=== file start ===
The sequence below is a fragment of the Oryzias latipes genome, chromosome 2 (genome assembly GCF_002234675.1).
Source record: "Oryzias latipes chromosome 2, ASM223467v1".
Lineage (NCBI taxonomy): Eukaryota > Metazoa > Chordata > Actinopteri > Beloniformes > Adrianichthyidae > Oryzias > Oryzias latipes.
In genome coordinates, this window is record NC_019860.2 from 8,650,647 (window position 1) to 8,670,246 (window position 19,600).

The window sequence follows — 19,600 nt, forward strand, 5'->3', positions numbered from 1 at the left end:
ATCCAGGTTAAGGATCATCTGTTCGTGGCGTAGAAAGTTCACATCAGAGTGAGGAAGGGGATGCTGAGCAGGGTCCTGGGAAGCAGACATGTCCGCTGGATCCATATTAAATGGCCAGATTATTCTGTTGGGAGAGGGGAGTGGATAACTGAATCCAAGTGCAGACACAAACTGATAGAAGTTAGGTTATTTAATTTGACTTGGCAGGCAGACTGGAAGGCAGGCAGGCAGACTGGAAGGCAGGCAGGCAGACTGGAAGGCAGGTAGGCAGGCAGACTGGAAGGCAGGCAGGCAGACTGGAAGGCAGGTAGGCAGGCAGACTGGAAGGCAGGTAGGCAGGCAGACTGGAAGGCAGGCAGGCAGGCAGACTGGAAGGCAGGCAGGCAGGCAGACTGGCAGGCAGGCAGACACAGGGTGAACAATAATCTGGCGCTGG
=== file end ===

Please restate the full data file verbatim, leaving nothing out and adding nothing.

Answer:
The sequence below is a fragment of the Oryzias latipes genome, chromosome 2 (genome assembly GCF_002234675.1).
Source record: "Oryzias latipes chromosome 2, ASM223467v1".
Lineage (NCBI taxonomy): Eukaryota > Metazoa > Chordata > Actinopteri > Beloniformes > Adrianichthyidae > Oryzias > Oryzias latipes.
In genome coordinates, this window is record NC_019860.2 from 8,650,647 (window position 1) to 8,670,246 (window position 19,600).

The window sequence follows — 19,600 nt, forward strand, 5'->3', positions numbered from 1 at the left end:
ATCCAGGTTAAGGATCATCTGTTCGTGGCGTAGAAAGTTCACATCAGAGTGAGGAAGGGGATGCTGAGCAGGGTCCTGGGAAGCAGACATGTCCGCTGGATCCATATTAAATGGCCAGATTATTCTGTTGGGAGAGGGGAGTGGATAACTGAATCCAAGTGCAGACACAAACTGATAGAAGTTAGGTTATTTAATTTGACTTGGCAGGCAGACTGGAAGGCAGGCAGGCAGACTGGAAGGCAGGCAGGCAGACTGGAAGGCAGGTAGGCAGGCAGACTGGAAGGCAGGCAGGCAGACTGGAAGGCAGGTAGGCAGGCAGACTGGAAGGCAGGTAGGCAGGCAGACTGGAAGGCAGGCAGGCAGGCAGACTGGAAGGCAGGCAGGCAGGCAGACTGGCAGGCAGGCAGACACAGGGTGAACAATAATCTGGCGCTGG